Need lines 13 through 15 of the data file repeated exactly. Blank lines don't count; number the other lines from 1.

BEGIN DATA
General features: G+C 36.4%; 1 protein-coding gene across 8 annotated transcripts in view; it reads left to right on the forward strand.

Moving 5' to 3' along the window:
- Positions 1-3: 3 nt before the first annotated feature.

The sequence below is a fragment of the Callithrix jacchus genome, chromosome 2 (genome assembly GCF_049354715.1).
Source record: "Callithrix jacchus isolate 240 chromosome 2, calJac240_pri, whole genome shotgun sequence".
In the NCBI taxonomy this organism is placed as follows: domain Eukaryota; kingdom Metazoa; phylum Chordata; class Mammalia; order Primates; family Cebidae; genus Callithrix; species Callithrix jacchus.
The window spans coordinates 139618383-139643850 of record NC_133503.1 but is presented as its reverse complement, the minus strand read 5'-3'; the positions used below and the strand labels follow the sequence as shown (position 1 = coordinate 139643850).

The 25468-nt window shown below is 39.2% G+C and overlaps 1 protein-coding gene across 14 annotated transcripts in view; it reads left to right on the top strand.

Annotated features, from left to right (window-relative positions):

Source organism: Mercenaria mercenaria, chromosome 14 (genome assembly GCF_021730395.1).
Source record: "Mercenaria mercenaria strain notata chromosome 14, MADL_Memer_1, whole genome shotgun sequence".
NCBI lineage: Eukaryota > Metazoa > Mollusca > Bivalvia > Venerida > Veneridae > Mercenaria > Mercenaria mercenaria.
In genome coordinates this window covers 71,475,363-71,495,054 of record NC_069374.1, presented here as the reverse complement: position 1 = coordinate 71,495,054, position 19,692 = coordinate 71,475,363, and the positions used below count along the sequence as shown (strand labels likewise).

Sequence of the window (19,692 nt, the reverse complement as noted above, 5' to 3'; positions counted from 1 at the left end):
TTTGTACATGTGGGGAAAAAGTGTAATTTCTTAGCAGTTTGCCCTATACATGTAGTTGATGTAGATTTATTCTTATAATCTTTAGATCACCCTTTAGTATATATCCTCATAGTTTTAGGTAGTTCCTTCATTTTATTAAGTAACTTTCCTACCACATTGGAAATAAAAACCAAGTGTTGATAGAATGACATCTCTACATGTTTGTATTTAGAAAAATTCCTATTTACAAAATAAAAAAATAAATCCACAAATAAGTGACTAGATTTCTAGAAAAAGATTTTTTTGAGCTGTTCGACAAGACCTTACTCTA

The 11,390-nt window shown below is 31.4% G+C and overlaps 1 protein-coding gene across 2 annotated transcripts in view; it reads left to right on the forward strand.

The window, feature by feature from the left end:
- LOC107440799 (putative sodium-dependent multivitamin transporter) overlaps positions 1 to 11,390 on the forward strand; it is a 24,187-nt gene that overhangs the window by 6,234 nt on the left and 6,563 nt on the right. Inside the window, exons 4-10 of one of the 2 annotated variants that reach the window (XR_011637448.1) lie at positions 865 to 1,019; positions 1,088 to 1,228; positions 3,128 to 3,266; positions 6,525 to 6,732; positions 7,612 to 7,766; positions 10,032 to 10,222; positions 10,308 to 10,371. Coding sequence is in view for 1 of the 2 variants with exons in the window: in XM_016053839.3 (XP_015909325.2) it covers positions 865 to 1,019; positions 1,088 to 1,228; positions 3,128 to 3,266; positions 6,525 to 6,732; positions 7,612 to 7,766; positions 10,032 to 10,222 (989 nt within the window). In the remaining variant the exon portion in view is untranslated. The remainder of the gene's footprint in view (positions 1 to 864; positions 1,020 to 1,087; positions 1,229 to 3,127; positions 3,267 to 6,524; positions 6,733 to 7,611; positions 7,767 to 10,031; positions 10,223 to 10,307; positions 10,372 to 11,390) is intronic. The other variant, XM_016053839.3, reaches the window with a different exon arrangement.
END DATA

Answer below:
In genome coordinates this window covers 71,475,363-71,495,054 of record NC_069374.1, presented here as the reverse complement: position 1 = coordinate 71,495,054, position 19,692 = coordinate 71,475,363, and the positions used below count along the sequence as shown (strand labels likewise).

Sequence of the window (19,692 nt, the reverse complement as noted above, 5' to 3'; positions counted from 1 at the left end):
TTTGTACATGTGGGGAAAAAGTGTAATTTCTTAGCAGTTTGCCCTATACATGTAGTTGATGTAGATTTATTCTTATAATCTTTAGATCACCCTTTAGTATATATCCTCATAGTTTTAGGTAGTTCCTTCATTTTATTAAGTAACTTTCCTACCACATTGGAAATAAAAACCAAGTGTTGATAGAATGACATCTCTACATGTTTGTATTTAGAAAAATTCCTATTTACAAAATAAAAAAATAAATCCACAAATAAGTGACTAGATTTCTAGAAAAAGATTTTTTTGAGCTGTTCGACAAGACCTTACTCTA